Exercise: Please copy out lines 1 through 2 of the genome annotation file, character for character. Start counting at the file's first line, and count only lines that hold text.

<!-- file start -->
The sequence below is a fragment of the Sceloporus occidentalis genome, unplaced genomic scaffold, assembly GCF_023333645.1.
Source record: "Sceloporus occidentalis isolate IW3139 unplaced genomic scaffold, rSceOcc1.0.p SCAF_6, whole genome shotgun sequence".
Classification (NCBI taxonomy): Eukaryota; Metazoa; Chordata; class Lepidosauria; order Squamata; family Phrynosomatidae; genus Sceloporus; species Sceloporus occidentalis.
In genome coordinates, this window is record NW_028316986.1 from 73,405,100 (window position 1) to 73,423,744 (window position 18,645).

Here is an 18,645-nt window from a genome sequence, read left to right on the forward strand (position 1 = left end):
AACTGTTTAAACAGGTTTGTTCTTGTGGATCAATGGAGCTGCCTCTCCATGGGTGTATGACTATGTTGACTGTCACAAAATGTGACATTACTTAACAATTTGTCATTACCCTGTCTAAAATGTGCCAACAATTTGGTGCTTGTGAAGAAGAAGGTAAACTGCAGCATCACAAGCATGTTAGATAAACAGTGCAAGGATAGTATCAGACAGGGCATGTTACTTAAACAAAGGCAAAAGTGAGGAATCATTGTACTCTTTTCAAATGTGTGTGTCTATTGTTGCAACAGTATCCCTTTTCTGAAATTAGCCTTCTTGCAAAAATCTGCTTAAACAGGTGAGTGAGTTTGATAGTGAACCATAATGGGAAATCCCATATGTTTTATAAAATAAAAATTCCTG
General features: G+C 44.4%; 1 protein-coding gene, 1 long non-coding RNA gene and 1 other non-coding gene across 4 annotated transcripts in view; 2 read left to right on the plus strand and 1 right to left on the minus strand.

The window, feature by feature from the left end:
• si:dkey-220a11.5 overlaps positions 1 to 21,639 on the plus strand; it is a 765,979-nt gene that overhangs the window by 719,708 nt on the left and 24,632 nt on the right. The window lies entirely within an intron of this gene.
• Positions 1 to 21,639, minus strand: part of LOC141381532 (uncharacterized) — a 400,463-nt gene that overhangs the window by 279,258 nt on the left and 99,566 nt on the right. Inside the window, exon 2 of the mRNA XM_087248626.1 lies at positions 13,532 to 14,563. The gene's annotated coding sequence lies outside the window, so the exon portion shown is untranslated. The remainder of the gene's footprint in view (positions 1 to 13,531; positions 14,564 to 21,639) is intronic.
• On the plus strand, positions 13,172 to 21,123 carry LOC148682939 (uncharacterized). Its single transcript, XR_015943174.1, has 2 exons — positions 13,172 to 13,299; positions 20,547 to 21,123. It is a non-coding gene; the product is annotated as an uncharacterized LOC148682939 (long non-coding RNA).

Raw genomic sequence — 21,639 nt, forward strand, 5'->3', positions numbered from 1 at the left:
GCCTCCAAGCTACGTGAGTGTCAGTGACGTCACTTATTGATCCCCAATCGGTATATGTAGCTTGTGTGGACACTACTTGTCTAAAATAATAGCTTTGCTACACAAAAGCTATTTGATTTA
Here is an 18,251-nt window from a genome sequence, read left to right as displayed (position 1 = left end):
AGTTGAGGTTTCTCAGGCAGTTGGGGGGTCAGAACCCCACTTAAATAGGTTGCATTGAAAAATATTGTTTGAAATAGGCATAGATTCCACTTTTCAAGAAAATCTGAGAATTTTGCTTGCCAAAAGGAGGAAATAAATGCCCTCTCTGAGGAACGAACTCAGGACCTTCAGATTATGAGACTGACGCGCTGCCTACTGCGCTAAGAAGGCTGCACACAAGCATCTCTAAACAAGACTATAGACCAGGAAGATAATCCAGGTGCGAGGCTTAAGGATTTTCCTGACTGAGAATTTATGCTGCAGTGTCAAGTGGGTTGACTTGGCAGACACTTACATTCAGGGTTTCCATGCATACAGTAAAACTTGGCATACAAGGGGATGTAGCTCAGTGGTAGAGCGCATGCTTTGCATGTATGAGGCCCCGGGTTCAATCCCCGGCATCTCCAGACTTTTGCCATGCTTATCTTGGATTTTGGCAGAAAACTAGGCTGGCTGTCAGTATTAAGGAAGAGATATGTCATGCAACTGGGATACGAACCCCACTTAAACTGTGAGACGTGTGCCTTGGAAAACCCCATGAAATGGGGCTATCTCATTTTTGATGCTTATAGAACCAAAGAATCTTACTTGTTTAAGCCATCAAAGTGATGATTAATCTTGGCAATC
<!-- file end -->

The sequence below is a fragment of the Sceloporus occidentalis genome, unplaced genomic scaffold, assembly GCF_023333645.1.
Source record: "Sceloporus occidentalis isolate IW3139 unplaced genomic scaffold, rSceOcc1.0.p SCAF_6, whole genome shotgun sequence".